> lot slower, because it requires at least 6x as much work as for a
> single plane.
>
> I'd also like a 3D line/line segment 'line()' (useful for convex
> hull operations 'hull()' and also Minkowski sums 'sum()'.  Once
> again, you can attempt to emulate a line segment with very thin
> polyhedrons, but the emulate costs in terms of ending up with very
> thin triangles in your final object.
>
> Ditto with 3D points.  Similarly useful for convex hulls and
> Minkowski sums.
>
> Henry Baker
>
> At 12:12 PM 7/14/2013, Lukasz Stelmach wrote:
>> Greeting All.
>>
>> Although I am completely new to OpenSCAD (which I consider a
> great tool already, thanks), I've got some CSG background with ray
> tracing software (polyray, povray).
>>
>> As much as I like OpenSCAD, I already miss one primitive, the
> plane.
>>
>> The plane[1] that divides the space into two half-spaces (for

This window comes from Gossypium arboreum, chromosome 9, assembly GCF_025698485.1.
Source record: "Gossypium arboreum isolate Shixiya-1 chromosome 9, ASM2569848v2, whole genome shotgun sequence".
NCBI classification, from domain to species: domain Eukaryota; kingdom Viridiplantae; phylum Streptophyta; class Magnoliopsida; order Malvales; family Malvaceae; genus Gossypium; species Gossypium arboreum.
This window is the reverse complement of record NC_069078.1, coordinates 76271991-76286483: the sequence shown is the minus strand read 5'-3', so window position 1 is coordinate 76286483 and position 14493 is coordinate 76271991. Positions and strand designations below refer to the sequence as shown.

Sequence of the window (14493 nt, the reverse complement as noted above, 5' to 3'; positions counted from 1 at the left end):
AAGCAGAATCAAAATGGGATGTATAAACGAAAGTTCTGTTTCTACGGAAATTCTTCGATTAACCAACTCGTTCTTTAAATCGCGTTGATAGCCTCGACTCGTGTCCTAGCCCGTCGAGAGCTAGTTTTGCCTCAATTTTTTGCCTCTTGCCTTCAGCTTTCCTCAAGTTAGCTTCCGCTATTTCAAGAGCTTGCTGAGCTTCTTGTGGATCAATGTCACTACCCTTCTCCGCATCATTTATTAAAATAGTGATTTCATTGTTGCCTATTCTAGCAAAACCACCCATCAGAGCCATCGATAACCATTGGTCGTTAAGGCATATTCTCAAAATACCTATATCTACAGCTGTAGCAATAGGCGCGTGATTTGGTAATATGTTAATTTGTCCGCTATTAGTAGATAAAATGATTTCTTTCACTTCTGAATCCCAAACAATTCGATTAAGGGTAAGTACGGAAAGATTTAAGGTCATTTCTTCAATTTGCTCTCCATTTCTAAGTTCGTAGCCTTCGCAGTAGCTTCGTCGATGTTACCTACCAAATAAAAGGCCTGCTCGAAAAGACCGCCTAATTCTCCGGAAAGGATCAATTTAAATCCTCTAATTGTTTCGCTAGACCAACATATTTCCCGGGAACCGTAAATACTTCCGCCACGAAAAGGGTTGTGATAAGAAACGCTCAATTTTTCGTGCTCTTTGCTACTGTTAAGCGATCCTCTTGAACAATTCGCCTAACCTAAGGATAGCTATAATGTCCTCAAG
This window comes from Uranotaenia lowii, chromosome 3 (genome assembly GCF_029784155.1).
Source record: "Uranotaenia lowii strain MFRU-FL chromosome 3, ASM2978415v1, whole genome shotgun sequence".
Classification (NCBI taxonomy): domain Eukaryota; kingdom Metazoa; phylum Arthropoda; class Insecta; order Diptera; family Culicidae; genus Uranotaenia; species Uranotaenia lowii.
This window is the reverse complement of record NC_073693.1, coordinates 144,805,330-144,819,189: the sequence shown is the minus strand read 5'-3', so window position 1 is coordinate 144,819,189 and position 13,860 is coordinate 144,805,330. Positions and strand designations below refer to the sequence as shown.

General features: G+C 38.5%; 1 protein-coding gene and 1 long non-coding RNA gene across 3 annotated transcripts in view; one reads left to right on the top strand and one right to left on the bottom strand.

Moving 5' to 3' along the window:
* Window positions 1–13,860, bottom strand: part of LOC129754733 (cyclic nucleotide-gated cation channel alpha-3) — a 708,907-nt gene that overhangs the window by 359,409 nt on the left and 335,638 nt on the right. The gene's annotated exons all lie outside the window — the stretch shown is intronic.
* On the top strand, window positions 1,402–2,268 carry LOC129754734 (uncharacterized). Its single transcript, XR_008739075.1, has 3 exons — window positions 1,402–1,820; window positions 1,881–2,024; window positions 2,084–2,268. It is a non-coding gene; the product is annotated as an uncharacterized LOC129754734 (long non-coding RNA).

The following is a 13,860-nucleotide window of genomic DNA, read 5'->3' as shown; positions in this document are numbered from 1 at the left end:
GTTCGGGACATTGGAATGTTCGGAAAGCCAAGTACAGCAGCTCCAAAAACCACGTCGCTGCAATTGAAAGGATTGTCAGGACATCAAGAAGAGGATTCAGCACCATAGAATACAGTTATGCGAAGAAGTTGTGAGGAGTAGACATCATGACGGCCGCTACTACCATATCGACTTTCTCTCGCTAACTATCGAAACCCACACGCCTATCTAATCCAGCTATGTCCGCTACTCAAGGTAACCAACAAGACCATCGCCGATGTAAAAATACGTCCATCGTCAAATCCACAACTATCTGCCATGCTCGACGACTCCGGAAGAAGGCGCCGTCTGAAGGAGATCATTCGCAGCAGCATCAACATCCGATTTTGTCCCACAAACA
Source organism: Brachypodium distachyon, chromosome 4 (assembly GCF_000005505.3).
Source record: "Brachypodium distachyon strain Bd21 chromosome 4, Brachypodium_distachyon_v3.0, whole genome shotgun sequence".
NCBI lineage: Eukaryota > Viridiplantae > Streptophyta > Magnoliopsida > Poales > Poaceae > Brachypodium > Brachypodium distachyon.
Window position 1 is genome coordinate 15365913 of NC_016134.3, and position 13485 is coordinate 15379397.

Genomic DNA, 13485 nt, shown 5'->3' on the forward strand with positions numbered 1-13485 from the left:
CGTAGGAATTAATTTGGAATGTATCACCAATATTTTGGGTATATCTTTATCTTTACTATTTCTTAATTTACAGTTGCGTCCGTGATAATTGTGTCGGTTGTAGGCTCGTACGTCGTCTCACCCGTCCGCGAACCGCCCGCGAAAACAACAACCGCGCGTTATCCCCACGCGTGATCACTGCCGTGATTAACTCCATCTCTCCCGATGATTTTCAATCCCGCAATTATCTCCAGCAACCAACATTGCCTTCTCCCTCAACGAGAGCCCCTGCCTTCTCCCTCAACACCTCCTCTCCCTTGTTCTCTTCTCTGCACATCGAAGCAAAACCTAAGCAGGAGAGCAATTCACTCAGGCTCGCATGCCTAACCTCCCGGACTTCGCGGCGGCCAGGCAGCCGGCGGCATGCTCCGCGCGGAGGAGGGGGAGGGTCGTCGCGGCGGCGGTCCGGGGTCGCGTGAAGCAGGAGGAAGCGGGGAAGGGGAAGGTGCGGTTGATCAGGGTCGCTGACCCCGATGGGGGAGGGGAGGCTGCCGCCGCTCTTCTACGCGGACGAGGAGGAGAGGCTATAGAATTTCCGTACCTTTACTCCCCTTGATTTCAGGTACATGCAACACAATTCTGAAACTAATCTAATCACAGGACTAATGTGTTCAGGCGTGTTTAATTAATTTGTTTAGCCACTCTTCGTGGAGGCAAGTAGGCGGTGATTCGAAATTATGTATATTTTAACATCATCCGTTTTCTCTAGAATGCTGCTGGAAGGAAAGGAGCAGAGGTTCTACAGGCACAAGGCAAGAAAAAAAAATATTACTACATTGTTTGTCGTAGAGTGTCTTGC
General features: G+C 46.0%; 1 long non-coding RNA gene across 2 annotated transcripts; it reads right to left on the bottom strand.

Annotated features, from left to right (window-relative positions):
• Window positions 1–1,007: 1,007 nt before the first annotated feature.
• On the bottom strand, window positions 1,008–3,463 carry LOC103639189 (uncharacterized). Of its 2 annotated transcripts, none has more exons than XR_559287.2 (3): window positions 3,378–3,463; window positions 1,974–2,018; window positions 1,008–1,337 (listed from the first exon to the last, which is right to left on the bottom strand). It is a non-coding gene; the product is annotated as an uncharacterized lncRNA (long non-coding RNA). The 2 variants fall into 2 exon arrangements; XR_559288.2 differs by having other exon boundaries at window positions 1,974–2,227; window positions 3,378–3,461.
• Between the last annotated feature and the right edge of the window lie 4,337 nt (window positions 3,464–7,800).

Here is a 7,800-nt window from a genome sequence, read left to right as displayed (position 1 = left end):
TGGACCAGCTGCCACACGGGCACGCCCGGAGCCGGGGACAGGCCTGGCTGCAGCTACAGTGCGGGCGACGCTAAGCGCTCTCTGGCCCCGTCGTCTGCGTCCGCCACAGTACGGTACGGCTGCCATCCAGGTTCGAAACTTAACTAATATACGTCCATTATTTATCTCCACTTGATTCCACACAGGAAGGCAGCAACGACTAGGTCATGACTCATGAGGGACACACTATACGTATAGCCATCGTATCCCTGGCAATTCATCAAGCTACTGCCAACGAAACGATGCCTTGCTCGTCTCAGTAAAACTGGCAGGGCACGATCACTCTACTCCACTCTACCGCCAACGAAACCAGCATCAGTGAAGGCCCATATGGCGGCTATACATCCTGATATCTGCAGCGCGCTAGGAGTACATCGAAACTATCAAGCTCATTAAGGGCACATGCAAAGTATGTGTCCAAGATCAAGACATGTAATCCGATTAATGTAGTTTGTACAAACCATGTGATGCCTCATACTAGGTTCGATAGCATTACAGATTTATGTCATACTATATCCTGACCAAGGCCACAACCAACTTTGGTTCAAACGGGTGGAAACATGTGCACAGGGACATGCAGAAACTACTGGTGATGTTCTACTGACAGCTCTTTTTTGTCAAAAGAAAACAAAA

> example): the inside and outside one, that can be used as arguments
> in the difference() and the intersection() operations.
>>
>> The plane as an argument for the union() does not make much
>> sense.
>>
>> The plane can be emulated with a large box, however it is not
> nearly as elegant as the plane.
>>
>> RFC [1] http://www.povray.org/documentation/view/3.6.0/297/
>>
>> P.S. I am afraid my C++ is so rusty you wouldn't like to see me
> implementing even that trivial feature.
>>


- --
Było mi bardzo miło.               Czwarta pospolita klęska, [...]
> Łukasz<                 Już nie katolicka lecz złodziejska.  (c)PP
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Version: GnuPG v2.0.19 (GNU/Linux)
Comment: Using GnuPG with Thunderbird - http://www.enigmail.net/

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Re: most primitive primitive (feature request)

David Powell
In reply to this post by Kenneth R Sloan
the line segment / line / path is something that rhud has sort of touched on with the loop , loop extrude , but would be just as valid in the hull & minowski commands  
as would arc and other basic line drawing tools with functions to spline/bsline  and  the ability to group  union() them to form paths 

paths in that form would be very useful as there would be easy to convert to tool paths for cnc gcode  as well as allowing for the normal output to be used for 3d printing /stl objects 





On Mon, Jul 15, 2013 at 3:53 AM, Kenneth R Sloan <[hidden email]> wrote: